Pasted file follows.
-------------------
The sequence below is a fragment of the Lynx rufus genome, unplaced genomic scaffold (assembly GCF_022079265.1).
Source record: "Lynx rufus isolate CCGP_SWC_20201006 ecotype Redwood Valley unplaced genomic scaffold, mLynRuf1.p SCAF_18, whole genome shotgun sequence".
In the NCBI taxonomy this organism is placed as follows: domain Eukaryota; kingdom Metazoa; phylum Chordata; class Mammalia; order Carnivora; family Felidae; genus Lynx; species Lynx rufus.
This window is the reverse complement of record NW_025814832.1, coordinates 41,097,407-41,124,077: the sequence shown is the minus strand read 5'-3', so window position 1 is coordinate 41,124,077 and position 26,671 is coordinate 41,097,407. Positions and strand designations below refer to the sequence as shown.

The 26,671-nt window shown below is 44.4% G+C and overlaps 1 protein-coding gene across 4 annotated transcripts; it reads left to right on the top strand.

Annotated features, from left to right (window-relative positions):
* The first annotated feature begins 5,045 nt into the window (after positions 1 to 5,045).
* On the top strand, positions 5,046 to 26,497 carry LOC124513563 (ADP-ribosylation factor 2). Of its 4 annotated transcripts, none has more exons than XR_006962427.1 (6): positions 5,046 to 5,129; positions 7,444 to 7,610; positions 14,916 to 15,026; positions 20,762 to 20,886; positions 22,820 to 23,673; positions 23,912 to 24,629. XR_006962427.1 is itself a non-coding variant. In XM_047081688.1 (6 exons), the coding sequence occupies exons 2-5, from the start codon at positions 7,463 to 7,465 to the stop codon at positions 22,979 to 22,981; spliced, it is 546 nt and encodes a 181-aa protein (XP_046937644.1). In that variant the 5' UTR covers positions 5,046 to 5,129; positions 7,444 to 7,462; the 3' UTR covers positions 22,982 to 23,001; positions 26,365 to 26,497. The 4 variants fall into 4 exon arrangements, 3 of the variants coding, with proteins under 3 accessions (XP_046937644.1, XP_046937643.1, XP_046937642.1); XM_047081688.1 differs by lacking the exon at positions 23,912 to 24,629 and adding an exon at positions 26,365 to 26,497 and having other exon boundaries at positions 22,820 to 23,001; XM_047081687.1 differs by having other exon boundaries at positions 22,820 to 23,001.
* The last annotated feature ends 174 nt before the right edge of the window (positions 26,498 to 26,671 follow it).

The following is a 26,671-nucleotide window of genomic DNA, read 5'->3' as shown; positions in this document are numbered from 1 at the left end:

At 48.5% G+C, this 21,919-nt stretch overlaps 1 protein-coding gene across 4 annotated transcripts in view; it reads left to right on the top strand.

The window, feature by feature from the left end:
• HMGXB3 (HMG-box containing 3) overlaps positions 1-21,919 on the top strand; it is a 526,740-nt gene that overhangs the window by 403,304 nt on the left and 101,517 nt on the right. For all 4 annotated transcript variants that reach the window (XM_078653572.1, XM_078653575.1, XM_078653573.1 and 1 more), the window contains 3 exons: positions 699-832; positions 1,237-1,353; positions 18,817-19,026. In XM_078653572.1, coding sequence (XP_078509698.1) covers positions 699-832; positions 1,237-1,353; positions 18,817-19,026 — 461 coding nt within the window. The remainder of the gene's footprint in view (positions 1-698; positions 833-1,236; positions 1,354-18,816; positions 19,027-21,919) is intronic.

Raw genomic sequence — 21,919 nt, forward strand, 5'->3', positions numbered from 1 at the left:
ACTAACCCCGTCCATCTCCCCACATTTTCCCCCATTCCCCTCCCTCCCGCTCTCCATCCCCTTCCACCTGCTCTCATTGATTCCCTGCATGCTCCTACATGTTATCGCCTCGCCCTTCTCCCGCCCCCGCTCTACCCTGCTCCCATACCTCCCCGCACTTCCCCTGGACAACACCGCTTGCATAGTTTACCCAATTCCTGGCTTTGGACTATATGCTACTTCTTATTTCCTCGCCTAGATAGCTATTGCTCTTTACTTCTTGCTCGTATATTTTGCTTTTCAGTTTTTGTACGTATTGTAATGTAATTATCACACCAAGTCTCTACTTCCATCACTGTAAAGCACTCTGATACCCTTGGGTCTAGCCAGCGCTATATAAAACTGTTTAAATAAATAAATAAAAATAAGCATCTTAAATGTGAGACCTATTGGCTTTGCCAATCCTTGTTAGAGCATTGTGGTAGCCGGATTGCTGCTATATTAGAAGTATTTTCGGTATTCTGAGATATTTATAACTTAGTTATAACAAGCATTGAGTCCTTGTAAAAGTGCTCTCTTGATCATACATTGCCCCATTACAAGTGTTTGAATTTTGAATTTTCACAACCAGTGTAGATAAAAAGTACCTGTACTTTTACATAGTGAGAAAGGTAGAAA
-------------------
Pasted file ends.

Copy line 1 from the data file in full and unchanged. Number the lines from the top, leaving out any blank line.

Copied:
The sequence below is a fragment of the Lynx rufus genome, unplaced genomic scaffold (assembly GCF_022079265.1).